Even by South Park standards, the episode is extremely controversial. But as often with the animated sitcom, the jokes are smart enough that it's more humorous than offensive.

1 Season 8: Good Times With Weapons (9.2)

Throughout the 20+ seasons of South Park, there have been some amazing parody episodes. In "Good Times With Weapons," the show expertly parodies various Japanese anime. It starts with the boys getting their hands on some dangerous Asian weapons. Then they go on an imaginary adventure where all four of them are powerful ninjas.

It's during these imaginary scenes where the parody occurs. The art-style is changed to resemble more of a traditional anime, as do the characters' expressions and fighting abilities. It's all so wonderfully over the top, especially the hilarious music. The whole thing makes for a spectacular episode that ranks among the series greatest and kicks off one of South Park's best seasons in style.

MORE: The Best South Park Christmas Specials


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The Pandemic Special

For the two-part episode from the twelfth season of South Park, see Pandemic (South Park) and Pandemic 2: The Startling.

Episode of South Park

"The Pandemic Special" is a 48-minute[1]special episode[a] of the American animated television series South Park. The 308th episode overall of the series, it premiered on Comedy Central in the United States on September 30, 2020,[2] while also being simulcast for the first time on MTV and MTV2.[3][4]

As with the episode "South ParQ Vaccination Special", some sources, including Comedy Central's website,[5] list the specials as part of Season 24,[6][7][8][9][10] while other sources suggest that they are separate from the upcoming season.[2][11][12][13][14][15][16]

The special satirizes aspects of the United States' COVID-19 response, police brutality and racial unrest, including mental health, improper mask-wearing, education, Sinophobia and divestment from police. Critics praised the social commentary and humor, but criticized the plot and overall length of the episode,[16][17][18][19] with Adam Beam of The Slate opining that the episode's running time was not sufficient to develop its various story threads.[20]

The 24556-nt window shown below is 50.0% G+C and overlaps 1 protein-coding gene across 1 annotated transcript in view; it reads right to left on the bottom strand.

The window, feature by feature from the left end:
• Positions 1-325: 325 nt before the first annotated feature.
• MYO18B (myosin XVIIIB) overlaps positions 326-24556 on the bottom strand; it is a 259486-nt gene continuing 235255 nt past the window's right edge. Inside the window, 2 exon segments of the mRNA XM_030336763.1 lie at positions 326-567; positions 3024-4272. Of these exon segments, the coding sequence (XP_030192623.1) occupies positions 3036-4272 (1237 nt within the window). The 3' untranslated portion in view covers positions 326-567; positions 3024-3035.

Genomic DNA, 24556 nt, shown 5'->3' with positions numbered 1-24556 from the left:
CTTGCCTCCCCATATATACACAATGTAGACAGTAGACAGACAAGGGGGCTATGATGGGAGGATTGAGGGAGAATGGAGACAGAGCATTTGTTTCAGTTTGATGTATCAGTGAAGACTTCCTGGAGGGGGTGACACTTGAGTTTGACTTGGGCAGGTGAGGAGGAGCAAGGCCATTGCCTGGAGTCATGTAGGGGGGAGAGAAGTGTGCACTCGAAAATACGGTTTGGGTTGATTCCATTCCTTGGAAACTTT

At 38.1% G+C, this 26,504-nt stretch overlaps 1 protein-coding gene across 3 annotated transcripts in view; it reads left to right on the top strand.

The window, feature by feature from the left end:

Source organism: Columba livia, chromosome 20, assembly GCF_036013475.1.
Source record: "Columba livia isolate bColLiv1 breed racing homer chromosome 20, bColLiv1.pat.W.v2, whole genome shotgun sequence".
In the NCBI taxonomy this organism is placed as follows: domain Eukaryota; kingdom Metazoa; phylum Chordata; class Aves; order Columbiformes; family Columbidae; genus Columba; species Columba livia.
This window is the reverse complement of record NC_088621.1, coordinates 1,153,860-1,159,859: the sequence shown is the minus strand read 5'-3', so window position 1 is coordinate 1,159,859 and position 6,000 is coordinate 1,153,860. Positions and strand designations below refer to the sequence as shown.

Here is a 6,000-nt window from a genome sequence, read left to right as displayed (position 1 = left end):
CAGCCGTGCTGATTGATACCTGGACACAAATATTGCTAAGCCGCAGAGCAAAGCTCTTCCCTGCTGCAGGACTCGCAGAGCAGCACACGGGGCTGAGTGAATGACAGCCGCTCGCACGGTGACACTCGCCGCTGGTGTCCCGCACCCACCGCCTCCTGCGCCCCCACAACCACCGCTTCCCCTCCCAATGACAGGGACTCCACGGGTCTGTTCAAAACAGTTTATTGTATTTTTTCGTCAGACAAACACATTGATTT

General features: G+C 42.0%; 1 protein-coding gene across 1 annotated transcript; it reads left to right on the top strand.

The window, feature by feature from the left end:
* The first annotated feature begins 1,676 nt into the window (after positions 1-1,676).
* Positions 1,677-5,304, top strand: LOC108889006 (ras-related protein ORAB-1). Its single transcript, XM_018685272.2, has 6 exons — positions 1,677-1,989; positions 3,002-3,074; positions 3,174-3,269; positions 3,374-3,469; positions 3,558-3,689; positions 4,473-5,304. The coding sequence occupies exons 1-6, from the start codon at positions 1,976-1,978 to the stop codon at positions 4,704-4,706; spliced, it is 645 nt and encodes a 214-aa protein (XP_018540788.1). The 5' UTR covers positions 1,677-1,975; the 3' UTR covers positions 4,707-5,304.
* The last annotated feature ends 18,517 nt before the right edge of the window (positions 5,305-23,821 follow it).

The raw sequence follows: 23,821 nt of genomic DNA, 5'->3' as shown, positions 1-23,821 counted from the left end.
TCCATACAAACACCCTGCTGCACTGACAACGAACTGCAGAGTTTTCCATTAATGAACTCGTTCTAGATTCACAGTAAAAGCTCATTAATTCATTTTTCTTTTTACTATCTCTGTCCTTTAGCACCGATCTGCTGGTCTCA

It was the highest-rated South Park episode in over seven years, drawing in over 4.05 million viewers and becoming the most-watched program of the night.[21][22][23]

After its Comedy Central debut, the episode was released on the South Park website for free, as well as on the Comedy Central app and website with TV Everywhere authentication. It was also released on HBO Max in the United States 24 hours after its premiere. It is the first new South Park episode released on HBO Max after the service obtained the rights for the show from ViacomCBS, ending the Hulu second window.[15]

A second pandemic-themed special episode, "South ParQ Vaccination Special", aired on March 10, 2021.


Amid the ongoing COVID-19 pandemic, fourth grader Butters Stotch is upset that his parents will not allow him to visit Build-A-Bear. His father, Stephen Stotch, is criticizing improper wearing of protective masks, derisively calling them "chin diapers", when he is distracted by a crowd assembling for a live show staged by Randy Marsh, who announces a "pandemic special" on marijuana sold by his Tegridy Farms. Randy's wife, Sharon, berates him for seeking to profit from the pandemic.

Meanwhile, Eric Cartman sings ecstatically about social distancing, as he can stay at home and avoid online school lessons by faking connection problems with Zoom classes. His joy turns to fury when his mother, Liane Cartman, informs him that school could soon reopen.

At Tegridy Farms, Sharon informs Randy that her brother, Jimbo Kern, has COVID-19, but Randy insists Jimbo is sick because he is a "fat alcoholic". Randy learns from the television news that the pandemic began with a bat in Wuhan, prompting a flashback to his past visit to China, where he and Mickey Mouse had sexual intercourse with a bat. Realizing they are responsible for the virus, Randy calls Mickey Mouse and then wanders around South Park, guiltily observing the negative impacts of the virus.

Cartman visits Kyle Broflovski to complain about the prospect of having to return to school. The South Park Elementary school board convenes a Zoom meeting led by Mr. Mackey. The meeting quickly devolves into a shouting match of obscene insults, prompting Mr. Mackey to use a mute button. The meeting decides that South Park Elementary will reopen; however it will be run by the now defunct police force, which had lost most of its funding because of police violence.

Back at Tegridy Farms, Randy tries to block Sharon, Shelly Marsh and Stan Marsh from watching the news, and learns the virus actually originated from a pangolin. Randy has another flashback, recalling that he also had sexual intercourse with a pangolin in China.

As the local school reopens, local policeman Sgt. Harrison Yates is struggling to adapt to teaching, when Cartman is dragged in and handcuffed to a chair. Cartman tries to escape and gets into a fight with Kyle, prompting the police to open fire and shoot Token Black.